"Peer-to-Peer Systems and Applications"
Dagstuhl Seminar 06131, March 26th-29th, 2006
The term "Peer-to-Peer" has drawn much attention in the last few years; particularly for applications providing file-sharing, but distributed computing and Internet-based telephony have also been successfully implemented. Within these applications the Peer-to-Peer concept is mainly used to share files, i.e., the exchange of diverse media data, like music, films, and programs. The growth in the usage of these applications is enormous and even more rapid than that of the World Wide Web. Also, much of the attention focused on early Peer-to-Peer systems concerned copyright issues of shared content.
But, the concept of Peer-to-Peer architectures offers many other interesting and significant research avenues as the research community has repeatedly pointed out. Due to its main design principle of being completely decentralized and self-organizing –- as opposed to the Internet's traditional Client-Server paradigm –- the Peer-to-Peer concept emerges as a major design pattern for future applications, system components, and infrastructural services, particularly with regard to scalability and resilience.
The perspective of the Peer-to-Peer concept offers new challenges, e.g., building scalable and resilient distributed systems and a fast deployment of new services. Based on the decentralized Peer-to-Peer approach, new Internet services can be deployed on demand and without spending time-consuming efforts in the process of product placement for the appropriate market, community, or company.
Given this persistent and long-term development, there are three fundamental challenges for current and future Internet applications:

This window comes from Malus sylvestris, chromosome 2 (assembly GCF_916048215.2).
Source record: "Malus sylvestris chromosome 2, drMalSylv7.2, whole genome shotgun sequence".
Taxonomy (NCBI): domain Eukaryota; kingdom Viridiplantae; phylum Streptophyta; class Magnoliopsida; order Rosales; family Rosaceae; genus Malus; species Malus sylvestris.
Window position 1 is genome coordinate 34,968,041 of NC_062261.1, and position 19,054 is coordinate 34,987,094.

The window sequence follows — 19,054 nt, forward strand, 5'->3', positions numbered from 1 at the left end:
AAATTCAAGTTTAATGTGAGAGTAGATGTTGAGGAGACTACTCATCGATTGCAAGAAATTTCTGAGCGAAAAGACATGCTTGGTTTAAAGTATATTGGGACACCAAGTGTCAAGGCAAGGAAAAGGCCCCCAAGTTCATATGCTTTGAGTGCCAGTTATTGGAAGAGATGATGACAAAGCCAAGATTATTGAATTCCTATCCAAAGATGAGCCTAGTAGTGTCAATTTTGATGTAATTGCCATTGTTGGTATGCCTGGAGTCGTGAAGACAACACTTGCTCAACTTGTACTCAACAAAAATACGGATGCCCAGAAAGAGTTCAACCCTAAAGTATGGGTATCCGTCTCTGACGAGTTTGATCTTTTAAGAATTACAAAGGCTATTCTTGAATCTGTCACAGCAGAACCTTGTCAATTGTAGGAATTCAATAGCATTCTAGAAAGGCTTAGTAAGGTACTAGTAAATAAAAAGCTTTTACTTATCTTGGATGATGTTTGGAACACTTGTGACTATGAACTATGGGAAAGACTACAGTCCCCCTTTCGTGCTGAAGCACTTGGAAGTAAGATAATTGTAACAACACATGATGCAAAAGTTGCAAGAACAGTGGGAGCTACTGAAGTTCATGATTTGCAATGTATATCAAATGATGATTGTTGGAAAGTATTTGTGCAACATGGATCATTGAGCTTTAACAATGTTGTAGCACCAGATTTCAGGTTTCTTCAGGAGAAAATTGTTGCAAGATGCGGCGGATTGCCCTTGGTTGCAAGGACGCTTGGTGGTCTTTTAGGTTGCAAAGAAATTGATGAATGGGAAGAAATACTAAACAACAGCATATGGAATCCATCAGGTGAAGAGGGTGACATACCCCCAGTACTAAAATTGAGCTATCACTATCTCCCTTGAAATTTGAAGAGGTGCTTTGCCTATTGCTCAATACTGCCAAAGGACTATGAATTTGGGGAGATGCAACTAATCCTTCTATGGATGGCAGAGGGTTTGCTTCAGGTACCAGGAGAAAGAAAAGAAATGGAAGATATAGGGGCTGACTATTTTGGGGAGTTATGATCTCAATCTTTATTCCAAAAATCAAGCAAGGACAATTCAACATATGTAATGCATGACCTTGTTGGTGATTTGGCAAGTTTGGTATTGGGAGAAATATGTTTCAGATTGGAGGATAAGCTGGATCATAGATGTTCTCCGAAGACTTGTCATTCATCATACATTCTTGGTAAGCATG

- Scalability is of utmost importance in order to cope with user bases and resource consumption of applications (in terms of bandwidth, storage, processing, etc.) growing by several orders of magnitude.
- Only through security and reliability it is possible to maintain the availability of centralized services in the face of distributed denial-of-service attacks. Data privacy and censorresistance are also of growing concern.
- Flexibility and quality of service allow the rapid deployment of new technologies throughout the Internet, e.g. to realize long-promised multicast and host mobility features.
The Peer-to-Peer paradigm shows the potential to meet these challenges. Peer-to-Peer systems share distributed resources and address services based on content rather than location. Without the necessity for central entities, they organize themselves into cooperating infrastructures of symmetric peers. The two approaches of structured vs. unstructured P2P systems allow for different and sometimes complementary trade-offs and still bear a wide range of ongoing and future research in the P2P area.
The goal of the second Dagstuhl seminar on Peer-to-Peer-Systems and –Applications is to assemble researchers being highly active in the area of Peer-to-Peer mechanisms and networking ...
- to reflect on recent research activities,
- to identify future research issues, i.e. major challenges and
- to strengthen the Peer-to-Peer community in research
Information for participants of the Dagstuhl Seminar 06131 "Peer-to-Peer Systems and Applications" (March 26th-29th, 2006) are available here. Some of these informations are restricted to participants (required login information will be sent by mail).
After the seminar, results, talks, and other information will be made available on this page.